Fast radio bursts, or FRBs, are powerful, bright emissions of radio waves ranging from a fraction of a millisecond to a few thousandths of a second, each producing energy equivalent to the annual output of the Sun.
Emissions associated with FRB 20201124A occurred for 82 hours over 54 days in the spring of 2021, making it one of the most energetic fast radio bursts. It was visible through the world’s largest radio telescope – the five hundred-meter aperture spherical radio telescope, or FAST.
During the first 36 days, the study team was surprised to see irregular and short duration differences in the Faraday rotation scale, which measures magnetic field strength and particle density in the vicinity of FRB 20201124A. A larger spin scale means the magnetic field near the source of the radio burst is stronger, more intense, or both, and a smaller scale means the opposite, Ping Zhang, co-author of the study and an astrophysicist, said via email.
“This does not reflect the onset (of life) of the FRB,” said Zhang, founding director of the University of Nevada Center for Astrophysics in Las Vegas. “The FRB source has been there for a long time but has been dormant most of the time. It wakes up sometimes (this time for 54 days) and emits a lot of explosions.”
The scales rose up and down during that time period, then stopped for the last 18 days before the FRB subsided — “indicating that the magnetic field strength and/or intensity along the line of sight in the vicinity of the FRB source varies with time.” “It indicates that the environment of the FRB source is evolving dynamically, with rapid change in magnetic fields, density, or both.”
“I’m like filming a FRB source environment, and our film revealed a complex, dynamically evolving magneto-environment that had never been imagined before,” Zhang said in a press release.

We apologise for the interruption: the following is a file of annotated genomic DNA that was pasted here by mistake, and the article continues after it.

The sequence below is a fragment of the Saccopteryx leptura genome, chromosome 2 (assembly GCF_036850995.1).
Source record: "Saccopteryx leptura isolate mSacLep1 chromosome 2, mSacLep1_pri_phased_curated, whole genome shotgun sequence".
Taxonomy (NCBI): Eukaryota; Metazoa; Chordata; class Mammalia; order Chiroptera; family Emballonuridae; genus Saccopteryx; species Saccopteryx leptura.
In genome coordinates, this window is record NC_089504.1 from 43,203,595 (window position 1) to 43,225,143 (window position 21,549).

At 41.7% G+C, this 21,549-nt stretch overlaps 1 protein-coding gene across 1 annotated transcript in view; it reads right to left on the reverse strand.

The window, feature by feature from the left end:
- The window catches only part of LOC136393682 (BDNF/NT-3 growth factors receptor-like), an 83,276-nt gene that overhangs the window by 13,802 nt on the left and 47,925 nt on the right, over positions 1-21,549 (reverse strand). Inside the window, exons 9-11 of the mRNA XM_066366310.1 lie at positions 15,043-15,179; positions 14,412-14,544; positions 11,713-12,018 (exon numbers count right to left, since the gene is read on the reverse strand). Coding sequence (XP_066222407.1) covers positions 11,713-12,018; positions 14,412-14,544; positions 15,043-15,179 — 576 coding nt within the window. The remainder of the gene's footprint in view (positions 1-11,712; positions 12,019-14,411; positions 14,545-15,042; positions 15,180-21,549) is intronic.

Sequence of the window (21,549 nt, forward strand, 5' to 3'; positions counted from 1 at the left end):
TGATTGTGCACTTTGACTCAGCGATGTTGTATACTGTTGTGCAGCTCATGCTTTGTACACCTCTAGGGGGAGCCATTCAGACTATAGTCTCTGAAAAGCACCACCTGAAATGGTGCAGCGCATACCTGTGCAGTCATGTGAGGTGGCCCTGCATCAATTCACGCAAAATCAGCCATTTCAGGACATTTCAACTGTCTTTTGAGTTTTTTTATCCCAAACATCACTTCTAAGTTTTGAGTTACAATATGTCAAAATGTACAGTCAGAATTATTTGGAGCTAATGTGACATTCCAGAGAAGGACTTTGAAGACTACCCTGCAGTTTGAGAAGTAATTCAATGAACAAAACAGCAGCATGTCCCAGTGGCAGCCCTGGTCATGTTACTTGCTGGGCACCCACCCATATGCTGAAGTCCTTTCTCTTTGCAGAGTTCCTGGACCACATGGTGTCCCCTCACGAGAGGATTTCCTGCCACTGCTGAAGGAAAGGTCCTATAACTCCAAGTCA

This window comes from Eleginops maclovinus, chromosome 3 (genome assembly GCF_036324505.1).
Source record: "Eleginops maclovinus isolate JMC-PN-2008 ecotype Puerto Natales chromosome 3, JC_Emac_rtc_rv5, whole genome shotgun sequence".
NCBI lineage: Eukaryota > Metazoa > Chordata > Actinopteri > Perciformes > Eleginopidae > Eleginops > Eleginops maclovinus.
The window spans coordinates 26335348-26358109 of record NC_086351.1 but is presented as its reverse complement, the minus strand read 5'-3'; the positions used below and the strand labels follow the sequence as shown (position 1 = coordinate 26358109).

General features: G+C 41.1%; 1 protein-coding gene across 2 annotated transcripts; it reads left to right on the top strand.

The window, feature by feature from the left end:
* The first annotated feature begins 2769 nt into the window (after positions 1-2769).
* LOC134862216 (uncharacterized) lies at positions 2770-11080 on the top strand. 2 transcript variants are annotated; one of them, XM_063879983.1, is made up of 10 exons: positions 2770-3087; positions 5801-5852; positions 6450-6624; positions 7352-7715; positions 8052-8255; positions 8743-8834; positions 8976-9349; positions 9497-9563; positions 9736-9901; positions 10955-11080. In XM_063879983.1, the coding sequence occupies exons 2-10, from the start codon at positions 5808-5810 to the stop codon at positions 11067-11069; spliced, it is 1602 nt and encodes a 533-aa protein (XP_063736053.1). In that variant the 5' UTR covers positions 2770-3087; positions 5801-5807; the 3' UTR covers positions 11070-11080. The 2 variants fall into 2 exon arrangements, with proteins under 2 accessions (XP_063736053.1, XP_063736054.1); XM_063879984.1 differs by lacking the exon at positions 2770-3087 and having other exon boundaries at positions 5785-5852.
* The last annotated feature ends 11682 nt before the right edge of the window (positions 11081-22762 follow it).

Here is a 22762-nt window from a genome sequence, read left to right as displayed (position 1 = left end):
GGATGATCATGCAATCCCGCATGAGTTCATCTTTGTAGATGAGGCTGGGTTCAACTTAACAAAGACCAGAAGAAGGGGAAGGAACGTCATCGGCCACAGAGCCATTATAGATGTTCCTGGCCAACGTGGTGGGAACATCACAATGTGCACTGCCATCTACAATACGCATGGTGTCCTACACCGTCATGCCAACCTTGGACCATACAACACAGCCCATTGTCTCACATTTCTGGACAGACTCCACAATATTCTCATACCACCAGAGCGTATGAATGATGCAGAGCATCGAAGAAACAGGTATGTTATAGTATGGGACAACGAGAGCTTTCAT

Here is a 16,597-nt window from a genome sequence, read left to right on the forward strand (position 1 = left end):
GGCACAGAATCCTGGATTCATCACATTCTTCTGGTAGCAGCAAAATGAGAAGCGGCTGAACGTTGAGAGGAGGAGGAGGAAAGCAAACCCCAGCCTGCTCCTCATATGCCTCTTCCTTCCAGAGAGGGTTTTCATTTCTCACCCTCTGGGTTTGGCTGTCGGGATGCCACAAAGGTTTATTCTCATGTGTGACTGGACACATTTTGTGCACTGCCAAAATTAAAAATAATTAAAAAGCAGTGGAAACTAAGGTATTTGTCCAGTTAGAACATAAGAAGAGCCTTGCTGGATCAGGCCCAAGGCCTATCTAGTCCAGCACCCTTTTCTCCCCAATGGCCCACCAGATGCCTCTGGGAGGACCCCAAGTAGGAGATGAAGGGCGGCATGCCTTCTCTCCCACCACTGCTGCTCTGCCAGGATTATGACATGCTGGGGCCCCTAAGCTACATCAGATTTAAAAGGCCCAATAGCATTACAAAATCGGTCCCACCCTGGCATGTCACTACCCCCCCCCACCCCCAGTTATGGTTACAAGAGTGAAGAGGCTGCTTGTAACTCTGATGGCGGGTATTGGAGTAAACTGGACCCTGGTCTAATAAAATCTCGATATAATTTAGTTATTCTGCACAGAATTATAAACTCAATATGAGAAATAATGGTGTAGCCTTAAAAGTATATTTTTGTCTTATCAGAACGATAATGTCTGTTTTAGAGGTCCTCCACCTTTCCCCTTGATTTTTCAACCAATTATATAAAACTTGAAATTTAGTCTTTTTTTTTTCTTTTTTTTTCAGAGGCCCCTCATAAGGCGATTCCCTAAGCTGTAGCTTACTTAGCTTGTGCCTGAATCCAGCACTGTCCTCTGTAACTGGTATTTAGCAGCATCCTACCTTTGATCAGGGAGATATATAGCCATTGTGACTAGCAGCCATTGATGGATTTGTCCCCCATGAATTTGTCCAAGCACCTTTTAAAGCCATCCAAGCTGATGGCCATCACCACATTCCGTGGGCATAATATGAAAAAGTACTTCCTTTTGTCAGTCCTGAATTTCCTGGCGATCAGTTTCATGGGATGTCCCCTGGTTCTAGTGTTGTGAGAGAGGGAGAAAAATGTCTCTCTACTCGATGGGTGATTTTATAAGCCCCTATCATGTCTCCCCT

The researchers found that the complex magneto-environment of the radio explosion lies within an astronomical unit (the distance between the Earth and the Sun) from its source.
They also discovered that the explosion originated from a narrow, metal-rich spiral galaxy similar in size to the Milky Way, using the 10-meter Keck telescopes in Mauna Kea, Hawaii. The source of the radio burst is located between the spiral arms of the galaxy where no significant star formation occurs, making it unlikely that the origin was solely a magnetar, according to Nature Study co-author Sobu Dong, associate professor at the Kavli Institute for Astronomy and Astrophysics. at Peking University.
“Such an environment is not directly predictable for an isolated magnetar,” Zhang said in a press release. “There might be something else near the FRB engine, maybe it’s a binary companion.”
The authors said the modeling study should encourage further research on fast radio burst signals from Be star/X-ray binaries.
“These notes brought us back to the drawing board,” Zhang said. “FRBs are clearly more mysterious than we imagined. More multi-wavelength observational campaigns are needed to reveal the nature of these things.”
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